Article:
Emmanuel Solomon is a sociology specialist in this field. "First Name" worked with numerous texts on the discipline and is happy to share her experience with our readers.
An Example of my work:
Critical Thinking and Self-Expression as a Theme in Literature Essay
Analysis of how the key characters in F. Scott Fitzgerald's "Babylon Revisited", John Steinbeck's "The Chrysanthemums" and R. Wright's "The Man Who Was Almost a Man" express themselves.
This paper reviews the protagonists in the three short stories, "Babylon Revisited", The Chrysanthemums" and "The Man Who Was Almost A Man" and how they resort to more subtle forms of communication such as symbolism in order to express themselves. The paper goes on to describe how each of the novels also highlight the role that nonverbal communication plays in creating perceptions. Quotes from all three novels are used to illustrate the points made in the paper.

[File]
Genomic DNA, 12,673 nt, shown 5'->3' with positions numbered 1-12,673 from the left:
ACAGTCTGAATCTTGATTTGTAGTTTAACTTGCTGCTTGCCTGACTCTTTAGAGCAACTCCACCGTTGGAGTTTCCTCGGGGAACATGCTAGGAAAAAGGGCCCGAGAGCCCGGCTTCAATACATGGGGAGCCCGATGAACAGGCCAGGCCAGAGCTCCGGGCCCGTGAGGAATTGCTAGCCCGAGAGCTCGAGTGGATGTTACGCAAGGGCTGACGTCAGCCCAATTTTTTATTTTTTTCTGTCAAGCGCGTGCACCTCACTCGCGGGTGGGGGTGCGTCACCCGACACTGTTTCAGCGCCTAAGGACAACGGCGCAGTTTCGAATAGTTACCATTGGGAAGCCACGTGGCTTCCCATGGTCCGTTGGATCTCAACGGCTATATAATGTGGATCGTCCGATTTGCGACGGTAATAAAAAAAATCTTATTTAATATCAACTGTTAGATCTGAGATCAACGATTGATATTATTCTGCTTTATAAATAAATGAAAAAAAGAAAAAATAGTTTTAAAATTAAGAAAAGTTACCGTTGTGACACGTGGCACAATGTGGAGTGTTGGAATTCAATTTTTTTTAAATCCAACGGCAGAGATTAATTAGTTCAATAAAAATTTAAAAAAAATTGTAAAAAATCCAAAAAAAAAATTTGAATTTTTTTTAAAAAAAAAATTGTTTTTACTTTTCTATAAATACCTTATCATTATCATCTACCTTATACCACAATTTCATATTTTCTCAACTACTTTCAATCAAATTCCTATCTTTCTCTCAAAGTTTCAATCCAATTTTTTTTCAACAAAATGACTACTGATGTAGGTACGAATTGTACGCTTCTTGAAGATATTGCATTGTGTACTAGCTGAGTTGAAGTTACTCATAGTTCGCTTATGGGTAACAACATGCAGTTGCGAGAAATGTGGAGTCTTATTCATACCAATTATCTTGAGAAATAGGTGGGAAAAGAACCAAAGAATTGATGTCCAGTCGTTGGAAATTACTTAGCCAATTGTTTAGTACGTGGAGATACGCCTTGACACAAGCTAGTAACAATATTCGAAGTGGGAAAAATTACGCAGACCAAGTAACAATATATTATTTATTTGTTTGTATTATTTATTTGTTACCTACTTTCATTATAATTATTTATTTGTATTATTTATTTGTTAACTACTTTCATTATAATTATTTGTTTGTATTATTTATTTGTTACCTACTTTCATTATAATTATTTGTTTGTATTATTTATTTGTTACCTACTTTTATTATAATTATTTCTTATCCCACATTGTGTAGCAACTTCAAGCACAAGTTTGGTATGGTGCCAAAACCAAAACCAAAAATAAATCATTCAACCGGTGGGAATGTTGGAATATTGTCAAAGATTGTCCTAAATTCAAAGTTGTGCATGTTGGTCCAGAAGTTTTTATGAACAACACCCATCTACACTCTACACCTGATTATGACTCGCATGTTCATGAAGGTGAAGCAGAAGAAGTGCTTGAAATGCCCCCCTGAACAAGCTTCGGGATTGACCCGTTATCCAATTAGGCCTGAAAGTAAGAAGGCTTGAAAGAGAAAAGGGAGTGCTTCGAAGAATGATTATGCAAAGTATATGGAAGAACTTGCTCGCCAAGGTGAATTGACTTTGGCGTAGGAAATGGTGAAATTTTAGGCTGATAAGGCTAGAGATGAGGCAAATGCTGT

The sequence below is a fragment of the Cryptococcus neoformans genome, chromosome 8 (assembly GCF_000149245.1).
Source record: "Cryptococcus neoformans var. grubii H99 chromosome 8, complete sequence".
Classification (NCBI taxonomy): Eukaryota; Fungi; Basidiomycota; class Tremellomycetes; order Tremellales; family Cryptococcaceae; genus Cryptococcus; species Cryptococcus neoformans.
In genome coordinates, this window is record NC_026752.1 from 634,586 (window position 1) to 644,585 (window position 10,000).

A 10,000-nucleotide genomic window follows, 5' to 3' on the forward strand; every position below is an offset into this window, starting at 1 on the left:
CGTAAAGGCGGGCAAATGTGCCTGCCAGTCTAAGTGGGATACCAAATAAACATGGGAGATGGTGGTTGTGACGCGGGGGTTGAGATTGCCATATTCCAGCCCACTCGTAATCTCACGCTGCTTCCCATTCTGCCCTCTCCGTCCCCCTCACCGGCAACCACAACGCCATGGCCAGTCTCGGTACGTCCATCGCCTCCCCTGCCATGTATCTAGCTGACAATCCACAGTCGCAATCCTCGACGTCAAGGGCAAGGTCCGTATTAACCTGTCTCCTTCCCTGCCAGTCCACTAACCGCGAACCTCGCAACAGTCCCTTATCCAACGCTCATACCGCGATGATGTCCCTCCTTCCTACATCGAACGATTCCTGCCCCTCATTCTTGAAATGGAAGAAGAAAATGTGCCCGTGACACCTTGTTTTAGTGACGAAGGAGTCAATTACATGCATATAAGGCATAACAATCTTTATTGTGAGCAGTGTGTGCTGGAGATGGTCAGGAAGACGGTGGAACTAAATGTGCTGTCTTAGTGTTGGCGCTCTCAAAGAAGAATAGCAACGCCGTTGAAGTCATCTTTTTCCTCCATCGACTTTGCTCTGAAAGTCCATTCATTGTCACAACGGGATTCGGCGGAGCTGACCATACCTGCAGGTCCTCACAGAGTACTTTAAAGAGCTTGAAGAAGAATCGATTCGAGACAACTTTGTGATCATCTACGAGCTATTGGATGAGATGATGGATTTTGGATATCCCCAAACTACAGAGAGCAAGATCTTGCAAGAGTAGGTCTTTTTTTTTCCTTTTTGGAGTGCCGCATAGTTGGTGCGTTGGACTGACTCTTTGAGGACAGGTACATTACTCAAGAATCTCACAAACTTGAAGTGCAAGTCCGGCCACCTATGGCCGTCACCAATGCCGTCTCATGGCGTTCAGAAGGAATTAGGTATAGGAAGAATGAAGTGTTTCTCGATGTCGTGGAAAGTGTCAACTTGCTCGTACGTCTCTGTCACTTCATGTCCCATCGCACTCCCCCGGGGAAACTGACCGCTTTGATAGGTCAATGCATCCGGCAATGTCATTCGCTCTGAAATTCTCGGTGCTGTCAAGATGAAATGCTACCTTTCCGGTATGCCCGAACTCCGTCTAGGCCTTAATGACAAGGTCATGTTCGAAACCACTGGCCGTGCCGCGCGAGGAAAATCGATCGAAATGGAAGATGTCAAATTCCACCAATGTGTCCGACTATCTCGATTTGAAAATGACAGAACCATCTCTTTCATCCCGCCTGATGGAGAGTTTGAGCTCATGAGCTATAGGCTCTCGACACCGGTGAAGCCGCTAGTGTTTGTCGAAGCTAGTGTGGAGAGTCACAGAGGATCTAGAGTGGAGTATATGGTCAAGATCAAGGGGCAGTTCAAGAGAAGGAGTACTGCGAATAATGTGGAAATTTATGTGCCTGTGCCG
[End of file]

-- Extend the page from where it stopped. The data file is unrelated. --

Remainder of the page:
However, successful communication is almost as much about the interpretation of the receiver, as it is about the ability of the sender to reason out the right manner of communication. Indeed, the fact that successful communication hinges on a two-way interactive process plays an important role in Charlie, Elisa, and Dave's failure to achieve their goals. For Charlie Wales, his one drink a day may represent his ability to control his alcoholism. But, to Marion, the action seems to be cause to doubt the fact that he is a reformed alcoholic, even though Charlie tries to explain the symbolism inherent in his action: -but all that's over. As I told you, I haven't had more than a drink a day for over a year, and I take that drink deliberately, so that the idea of alcohol won't get too big in my imagination. You see the idea?" (Fitzgerald, p. 329) Unfortunately, though, Charlie fails to convince Marion of the true meaning underlying his drink a day, as evidenced by her later asking, "How long are you going to stay sober, Charlie?" (Fitzgerald, p. 330)"